In simpler terms, being a disciple is like being an apprentice. Consider how an
electrician or other tradesman grows in skill: by looking to and following someone
we become able to do what that person does. Dallas Willard writes, “A disciple of
Jesus is not necessarily one devoted to doing specifically religious things as that
is usually understood. … I am learning from Jesus how to lead my life, my whole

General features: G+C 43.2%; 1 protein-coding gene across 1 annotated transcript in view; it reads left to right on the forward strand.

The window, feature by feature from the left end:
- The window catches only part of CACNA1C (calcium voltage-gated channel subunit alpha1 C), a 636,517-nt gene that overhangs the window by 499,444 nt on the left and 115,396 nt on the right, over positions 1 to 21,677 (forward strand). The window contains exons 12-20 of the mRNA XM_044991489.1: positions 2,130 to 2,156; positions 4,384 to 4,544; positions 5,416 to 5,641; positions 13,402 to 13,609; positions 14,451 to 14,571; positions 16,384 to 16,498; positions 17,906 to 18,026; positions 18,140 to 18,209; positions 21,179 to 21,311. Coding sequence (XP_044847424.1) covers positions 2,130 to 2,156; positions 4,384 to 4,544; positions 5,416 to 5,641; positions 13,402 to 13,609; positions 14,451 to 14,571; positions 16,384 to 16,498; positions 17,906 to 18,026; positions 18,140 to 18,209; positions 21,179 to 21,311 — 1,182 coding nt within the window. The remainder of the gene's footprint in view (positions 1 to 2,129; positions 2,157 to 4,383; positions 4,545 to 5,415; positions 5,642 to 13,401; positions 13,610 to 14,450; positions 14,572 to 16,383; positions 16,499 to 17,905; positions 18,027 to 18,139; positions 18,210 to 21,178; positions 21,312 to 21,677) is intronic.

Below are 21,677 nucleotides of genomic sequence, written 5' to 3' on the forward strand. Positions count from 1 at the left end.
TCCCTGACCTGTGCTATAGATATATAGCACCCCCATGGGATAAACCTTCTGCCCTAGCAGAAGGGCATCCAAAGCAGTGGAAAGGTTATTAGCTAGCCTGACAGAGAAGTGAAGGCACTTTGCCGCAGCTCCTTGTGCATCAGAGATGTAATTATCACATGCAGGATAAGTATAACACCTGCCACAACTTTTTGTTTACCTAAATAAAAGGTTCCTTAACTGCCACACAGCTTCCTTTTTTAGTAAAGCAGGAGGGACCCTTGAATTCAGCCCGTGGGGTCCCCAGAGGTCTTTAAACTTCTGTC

life, my real life. Note, please, I am not learning from him how to lead his life. His
life on earth was a transcendently wonderful one. But it has now been led.
Neither I nor anyone else, even himself, will ever lead it again. And he is, in any
case, interested in my life, that very existence that is me. There lies my need. I
need to be able to lead my life as he would lead it if he were I” (Dallas Willard,
The Divine Conspiracy [San Francisco: Harper Collins, 1998], 283–84).
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